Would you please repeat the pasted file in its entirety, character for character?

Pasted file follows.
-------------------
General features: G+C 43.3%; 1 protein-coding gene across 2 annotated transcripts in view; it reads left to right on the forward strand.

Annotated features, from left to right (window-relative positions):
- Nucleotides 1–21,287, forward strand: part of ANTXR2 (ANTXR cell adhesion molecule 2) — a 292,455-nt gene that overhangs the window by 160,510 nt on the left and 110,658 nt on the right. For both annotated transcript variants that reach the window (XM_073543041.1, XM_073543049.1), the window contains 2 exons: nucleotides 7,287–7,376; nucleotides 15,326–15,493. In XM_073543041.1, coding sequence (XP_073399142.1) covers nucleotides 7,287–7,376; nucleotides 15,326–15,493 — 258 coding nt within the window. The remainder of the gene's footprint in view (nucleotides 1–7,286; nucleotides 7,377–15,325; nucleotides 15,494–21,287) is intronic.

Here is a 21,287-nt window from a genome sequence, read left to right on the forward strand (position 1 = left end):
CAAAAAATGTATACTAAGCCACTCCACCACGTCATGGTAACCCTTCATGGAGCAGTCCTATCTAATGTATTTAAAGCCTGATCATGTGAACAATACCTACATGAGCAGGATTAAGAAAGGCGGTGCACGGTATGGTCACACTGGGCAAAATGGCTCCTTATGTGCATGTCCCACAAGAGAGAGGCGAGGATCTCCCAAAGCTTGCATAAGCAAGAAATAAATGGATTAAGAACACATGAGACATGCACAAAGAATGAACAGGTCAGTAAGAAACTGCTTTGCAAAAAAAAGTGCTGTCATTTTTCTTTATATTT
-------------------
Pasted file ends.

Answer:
General features: G+C 43.3%; 1 protein-coding gene across 2 annotated transcripts in view; it reads left to right on the forward strand.

Annotated features, from left to right (window-relative positions):
- Nucleotides 1–21,287, forward strand: part of ANTXR2 (ANTXR cell adhesion molecule 2) — a 292,455-nt gene that overhangs the window by 160,510 nt on the left and 110,658 nt on the right. For both annotated transcript variants that reach the window (XM_073543041.1, XM_073543049.1), the window contains 2 exons: nucleotides 7,287–7,376; nucleotides 15,326–15,493. In XM_073543041.1, coding sequence (XP_073399142.1) covers nucleotides 7,287–7,376; nucleotides 15,326–15,493 — 258 coding nt within the window. The remainder of the gene's footprint in view (nucleotides 1–7,286; nucleotides 7,377–15,325; nucleotides 15,494–21,287) is intronic.

Here is a 21,287-nt window from a genome sequence, read left to right on the forward strand (position 1 = left end):
CAAAAAATGTATACTAAGCCACTCCACCACGTCATGGTAACCCTTCATGGAGCAGTCCTATCTAATGTATTTAAAGCCTGATCATGTGAACAATACCTACATGAGCAGGATTAAGAAAGGCGGTGCACGGTATGGTCACACTGGGCAAAATGGCTCCTTATGTGCATGTCCCACAAGAGAGAGGCGAGGATCTCCCAAAGCTTGCATAAGCAAGAAATAAATGGATTAAGAACACATGAGACATGCACAAAGAATGAACAGGTCAGTAAGAAACTGCTTTGCAAAAAAAAGTGCTGTCATTTTTCTTTATATTT